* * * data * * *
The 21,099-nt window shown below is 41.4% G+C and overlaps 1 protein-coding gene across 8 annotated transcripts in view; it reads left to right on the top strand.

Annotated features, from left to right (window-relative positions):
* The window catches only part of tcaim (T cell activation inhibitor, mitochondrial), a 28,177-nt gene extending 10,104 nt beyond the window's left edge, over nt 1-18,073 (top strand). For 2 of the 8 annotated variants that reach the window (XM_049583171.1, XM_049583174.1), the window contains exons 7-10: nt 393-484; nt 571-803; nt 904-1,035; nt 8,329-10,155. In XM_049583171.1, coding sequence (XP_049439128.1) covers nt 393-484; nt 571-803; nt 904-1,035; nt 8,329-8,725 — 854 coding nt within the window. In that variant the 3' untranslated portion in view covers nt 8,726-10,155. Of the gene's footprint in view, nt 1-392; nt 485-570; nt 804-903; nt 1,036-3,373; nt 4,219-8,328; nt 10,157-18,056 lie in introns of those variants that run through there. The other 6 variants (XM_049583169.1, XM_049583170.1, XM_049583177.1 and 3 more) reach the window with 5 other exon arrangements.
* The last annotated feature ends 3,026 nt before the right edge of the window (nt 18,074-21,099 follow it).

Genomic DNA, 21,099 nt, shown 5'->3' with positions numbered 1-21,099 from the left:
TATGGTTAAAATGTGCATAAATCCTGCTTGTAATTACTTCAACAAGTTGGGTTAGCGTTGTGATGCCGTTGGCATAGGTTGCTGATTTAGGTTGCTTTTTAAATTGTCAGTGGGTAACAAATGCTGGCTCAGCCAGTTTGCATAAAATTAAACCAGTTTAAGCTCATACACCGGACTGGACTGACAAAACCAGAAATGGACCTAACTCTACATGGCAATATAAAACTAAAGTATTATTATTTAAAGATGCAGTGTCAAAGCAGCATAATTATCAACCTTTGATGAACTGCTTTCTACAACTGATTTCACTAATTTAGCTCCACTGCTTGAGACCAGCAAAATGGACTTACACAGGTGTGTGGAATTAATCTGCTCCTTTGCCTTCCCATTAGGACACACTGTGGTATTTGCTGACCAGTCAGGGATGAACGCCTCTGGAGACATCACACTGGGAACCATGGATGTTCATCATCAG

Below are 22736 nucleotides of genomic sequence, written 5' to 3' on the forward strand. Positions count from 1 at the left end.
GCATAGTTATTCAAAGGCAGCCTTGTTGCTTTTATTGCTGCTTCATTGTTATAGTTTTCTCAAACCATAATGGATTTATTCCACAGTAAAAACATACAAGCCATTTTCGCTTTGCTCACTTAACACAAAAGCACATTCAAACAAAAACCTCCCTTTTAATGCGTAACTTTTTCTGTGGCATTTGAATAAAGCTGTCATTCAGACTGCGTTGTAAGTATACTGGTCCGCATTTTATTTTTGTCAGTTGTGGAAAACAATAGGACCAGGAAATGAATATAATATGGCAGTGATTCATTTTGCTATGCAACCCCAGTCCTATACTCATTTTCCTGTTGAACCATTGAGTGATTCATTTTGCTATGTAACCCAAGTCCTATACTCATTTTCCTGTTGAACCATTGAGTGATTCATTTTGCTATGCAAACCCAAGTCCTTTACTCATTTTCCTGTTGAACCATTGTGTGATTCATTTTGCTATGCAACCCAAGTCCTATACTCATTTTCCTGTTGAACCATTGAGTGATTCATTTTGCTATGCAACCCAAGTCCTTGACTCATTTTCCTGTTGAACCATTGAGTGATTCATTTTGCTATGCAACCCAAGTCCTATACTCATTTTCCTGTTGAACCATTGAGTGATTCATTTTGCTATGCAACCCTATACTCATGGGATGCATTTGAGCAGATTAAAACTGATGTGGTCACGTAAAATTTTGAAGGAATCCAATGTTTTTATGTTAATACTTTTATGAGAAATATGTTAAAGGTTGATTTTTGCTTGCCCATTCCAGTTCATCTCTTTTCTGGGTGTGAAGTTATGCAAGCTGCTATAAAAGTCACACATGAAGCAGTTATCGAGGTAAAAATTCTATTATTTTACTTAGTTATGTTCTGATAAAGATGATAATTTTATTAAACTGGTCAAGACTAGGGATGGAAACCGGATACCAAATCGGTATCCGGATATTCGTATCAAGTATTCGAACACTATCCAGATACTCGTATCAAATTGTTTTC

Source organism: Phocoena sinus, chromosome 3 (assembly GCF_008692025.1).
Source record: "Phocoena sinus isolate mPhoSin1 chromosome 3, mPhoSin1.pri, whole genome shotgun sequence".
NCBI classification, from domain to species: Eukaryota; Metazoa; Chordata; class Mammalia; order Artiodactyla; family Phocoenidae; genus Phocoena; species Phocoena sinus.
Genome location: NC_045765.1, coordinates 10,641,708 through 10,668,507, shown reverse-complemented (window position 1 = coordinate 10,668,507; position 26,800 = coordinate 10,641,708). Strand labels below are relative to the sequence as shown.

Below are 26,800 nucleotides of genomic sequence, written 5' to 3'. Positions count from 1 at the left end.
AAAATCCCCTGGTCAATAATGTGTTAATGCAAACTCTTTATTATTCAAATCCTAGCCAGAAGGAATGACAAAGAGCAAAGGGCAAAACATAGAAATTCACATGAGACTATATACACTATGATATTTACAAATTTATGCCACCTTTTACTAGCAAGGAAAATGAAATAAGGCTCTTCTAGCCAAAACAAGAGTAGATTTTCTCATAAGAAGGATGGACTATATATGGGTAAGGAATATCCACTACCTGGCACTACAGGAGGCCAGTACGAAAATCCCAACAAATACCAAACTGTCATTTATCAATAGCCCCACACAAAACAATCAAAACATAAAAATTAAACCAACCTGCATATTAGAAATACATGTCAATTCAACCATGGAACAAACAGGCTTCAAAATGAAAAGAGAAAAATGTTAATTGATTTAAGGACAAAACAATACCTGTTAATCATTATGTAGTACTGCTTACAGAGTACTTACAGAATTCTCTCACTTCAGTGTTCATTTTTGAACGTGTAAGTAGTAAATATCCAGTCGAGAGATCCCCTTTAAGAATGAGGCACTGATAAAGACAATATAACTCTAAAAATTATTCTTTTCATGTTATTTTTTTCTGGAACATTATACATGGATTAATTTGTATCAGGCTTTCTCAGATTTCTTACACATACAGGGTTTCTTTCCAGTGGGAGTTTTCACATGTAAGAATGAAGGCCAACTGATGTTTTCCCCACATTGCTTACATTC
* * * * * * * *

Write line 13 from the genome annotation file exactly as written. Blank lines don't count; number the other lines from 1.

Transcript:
Below are 26,800 nucleotides of genomic sequence, written 5' to 3'. Positions count from 1 at the left end.